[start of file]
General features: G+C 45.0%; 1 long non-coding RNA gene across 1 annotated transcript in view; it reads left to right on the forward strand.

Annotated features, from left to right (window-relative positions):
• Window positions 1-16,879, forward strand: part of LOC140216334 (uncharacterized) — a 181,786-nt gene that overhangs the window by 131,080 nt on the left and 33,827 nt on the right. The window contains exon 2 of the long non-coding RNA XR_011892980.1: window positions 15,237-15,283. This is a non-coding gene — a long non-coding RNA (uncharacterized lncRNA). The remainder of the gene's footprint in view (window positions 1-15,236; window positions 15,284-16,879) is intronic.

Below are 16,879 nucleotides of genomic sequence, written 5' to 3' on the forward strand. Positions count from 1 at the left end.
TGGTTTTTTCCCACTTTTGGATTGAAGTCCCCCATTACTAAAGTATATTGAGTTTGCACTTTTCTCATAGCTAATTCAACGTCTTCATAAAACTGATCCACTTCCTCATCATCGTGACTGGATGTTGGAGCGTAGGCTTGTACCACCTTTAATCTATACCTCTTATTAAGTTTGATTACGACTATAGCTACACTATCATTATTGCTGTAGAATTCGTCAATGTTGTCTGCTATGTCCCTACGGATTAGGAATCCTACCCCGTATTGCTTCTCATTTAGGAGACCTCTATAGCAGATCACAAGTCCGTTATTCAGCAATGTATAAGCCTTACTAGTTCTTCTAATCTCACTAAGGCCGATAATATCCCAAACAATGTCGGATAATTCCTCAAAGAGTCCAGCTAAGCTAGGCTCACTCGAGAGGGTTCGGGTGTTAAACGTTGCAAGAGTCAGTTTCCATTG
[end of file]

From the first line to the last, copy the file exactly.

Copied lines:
General features: G+C 45.0%; 1 long non-coding RNA gene across 1 annotated transcript in view; it reads left to right on the forward strand.

Annotated features, from left to right (window-relative positions):
• Window positions 1-16,879, forward strand: part of LOC140216334 (uncharacterized) — a 181,786-nt gene that overhangs the window by 131,080 nt on the left and 33,827 nt on the right. The window contains exon 2 of the long non-coding RNA XR_011892980.1: window positions 15,237-15,283. This is a non-coding gene — a long non-coding RNA (uncharacterized lncRNA). The remainder of the gene's footprint in view (window positions 1-15,236; window positions 15,284-16,879) is intronic.

Below are 16,879 nucleotides of genomic sequence, written 5' to 3' on the forward strand. Positions count from 1 at the left end.
TGGTTTTTTCCCACTTTTGGATTGAAGTCCCCCATTACTAAAGTATATTGAGTTTGCACTTTTCTCATAGCTAATTCAACGTCTTCATAAAACTGATCCACTTCCTCATCATCGTGACTGGATGTTGGAGCGTAGGCTTGTACCACCTTTAATCTATACCTCTTATTAAGTTTGATTACGACTATAGCTACACTATCATTATTGCTGTAGAATTCGTCAATGTTGTCTGCTATGTCCCTACGGATTAGGAATCCTACCCCGTATTGCTTCTCATTTAGGAGACCTCTATAGCAGATCACAAGTCCGTTATTCAGCAATGTATAAGCCTTACTAGTTCTTCTAATCTCACTAAGGCCGATAATATCCCAAACAATGTCGGATAATTCCTCAAAGAGTCCAGCTAAGCTAGGCTCACTCGAGAGGGTTCGGGTGTTAAACGTTGCAAGAGTCAGTTTCCATTG